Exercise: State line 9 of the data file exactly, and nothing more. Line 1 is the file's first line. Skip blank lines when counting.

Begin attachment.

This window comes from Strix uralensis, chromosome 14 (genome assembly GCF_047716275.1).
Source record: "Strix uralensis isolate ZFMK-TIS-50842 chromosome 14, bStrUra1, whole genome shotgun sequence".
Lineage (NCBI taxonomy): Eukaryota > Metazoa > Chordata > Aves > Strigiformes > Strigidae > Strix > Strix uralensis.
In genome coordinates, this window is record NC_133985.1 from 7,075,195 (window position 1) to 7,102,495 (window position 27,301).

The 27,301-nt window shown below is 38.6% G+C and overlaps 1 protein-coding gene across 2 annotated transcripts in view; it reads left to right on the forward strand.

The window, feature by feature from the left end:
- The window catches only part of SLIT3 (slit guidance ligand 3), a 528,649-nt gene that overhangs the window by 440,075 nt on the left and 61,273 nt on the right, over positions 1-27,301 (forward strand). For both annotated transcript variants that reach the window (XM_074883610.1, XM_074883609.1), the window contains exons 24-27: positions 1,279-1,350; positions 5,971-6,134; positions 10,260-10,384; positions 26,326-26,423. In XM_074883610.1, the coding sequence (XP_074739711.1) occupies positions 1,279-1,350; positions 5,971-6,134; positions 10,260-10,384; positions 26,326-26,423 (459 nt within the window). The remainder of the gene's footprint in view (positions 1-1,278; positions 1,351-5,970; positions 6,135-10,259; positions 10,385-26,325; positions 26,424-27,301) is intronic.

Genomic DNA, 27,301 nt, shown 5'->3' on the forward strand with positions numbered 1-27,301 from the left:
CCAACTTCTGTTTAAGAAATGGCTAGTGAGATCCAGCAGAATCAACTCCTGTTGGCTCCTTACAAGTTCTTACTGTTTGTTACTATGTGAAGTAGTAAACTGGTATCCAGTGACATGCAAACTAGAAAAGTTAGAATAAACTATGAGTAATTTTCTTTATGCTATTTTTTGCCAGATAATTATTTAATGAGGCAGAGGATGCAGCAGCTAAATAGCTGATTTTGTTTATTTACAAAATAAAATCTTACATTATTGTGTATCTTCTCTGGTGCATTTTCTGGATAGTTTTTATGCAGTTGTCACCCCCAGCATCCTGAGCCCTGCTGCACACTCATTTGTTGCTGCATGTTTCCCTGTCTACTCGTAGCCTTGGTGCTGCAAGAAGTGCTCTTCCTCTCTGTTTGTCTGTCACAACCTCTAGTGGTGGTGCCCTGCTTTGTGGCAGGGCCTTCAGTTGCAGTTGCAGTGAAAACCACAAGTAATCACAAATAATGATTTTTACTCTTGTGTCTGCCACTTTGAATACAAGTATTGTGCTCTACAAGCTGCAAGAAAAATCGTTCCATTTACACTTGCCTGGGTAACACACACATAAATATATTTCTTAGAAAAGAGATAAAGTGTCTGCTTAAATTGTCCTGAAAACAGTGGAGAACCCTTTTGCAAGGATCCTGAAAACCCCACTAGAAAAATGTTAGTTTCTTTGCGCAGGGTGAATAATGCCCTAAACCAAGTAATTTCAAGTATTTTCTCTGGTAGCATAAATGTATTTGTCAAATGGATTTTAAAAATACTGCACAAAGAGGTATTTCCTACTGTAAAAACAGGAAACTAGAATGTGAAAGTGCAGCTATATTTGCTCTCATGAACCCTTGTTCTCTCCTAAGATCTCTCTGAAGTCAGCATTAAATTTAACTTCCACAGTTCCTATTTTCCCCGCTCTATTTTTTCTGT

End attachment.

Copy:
CCAACTTCTGTTTAAGAAATGGCTAGTGAGATCCAGCAGAATCAACTCCTGTTGGCTCCTTACAAGTTCTTACTGTTTGTTACTATGTGAAGTAGTAAACTGGTATCCAGTGACATGCAAACTAGAAAAGTTAGAATAAACTATGAGTAATTTTCTTTATGCTATTTTTTGCCAGATAATTATTTAATGAGGCAGAGGATGCAGCAGCTAAATAGCTGATTTTGTTTATTTACAAAATAAAATCTTACATTATTGTGTATCTTCTCTGGTGCATTTTCTGGATAGTTTTTATGCAGTTGTCACCCCCAGCATCCTGAGCCCTGCTGCACACTCATTTGTTGCTGCATGTTTCCCTGTCTACTCGTAGCCTTGGTGCTGCAAGAAGTGCTCTTCCTCTCTGTTTGTCTGTCACAACCTCTAGTGGTGGTGCCCTGCTTTGTGGCAGGGCCTTCAGTTGCAGTTGCAGTGAAAACCACAAGTAATCACAAATAATGATTTTTACTCTTGTGTCTGCCACTTTGAATACAAGTATTGTGCTCTACAAGCTGCAAGAAAAATCGTTCCATTTACACTTGCCTGGGTAACACACACATAAATATATTTCTTAGAAAAGAGATAAAGTGTCTGCTTAAATTGTCCTGAAAACAGTGGAGAACCCTTTTGCAAGGATCCTGAAAACCCCACTAGAAAAATGTTAGTTTCTTTGCGCAGGGTGAATAATGCCCTAAACCAAGTAATTTCAAGTATTTTCTCTGGTAGCATAAATGTATTTGTCAAATGGATTTTAAAAATACTGCACAAAGAGGTATTTCCTACTGTAAAAACAGGAAACTAGAATGTGAAAGTGCAGCTATATTTGCTCTCATGAACCCTTGTTCTCTCCTAAGATCTCTCTGAAGTCAGCATTAAATTTAACTTCCACAGTTCCTATTTTCCCCGCTCTATTTTTTCTGT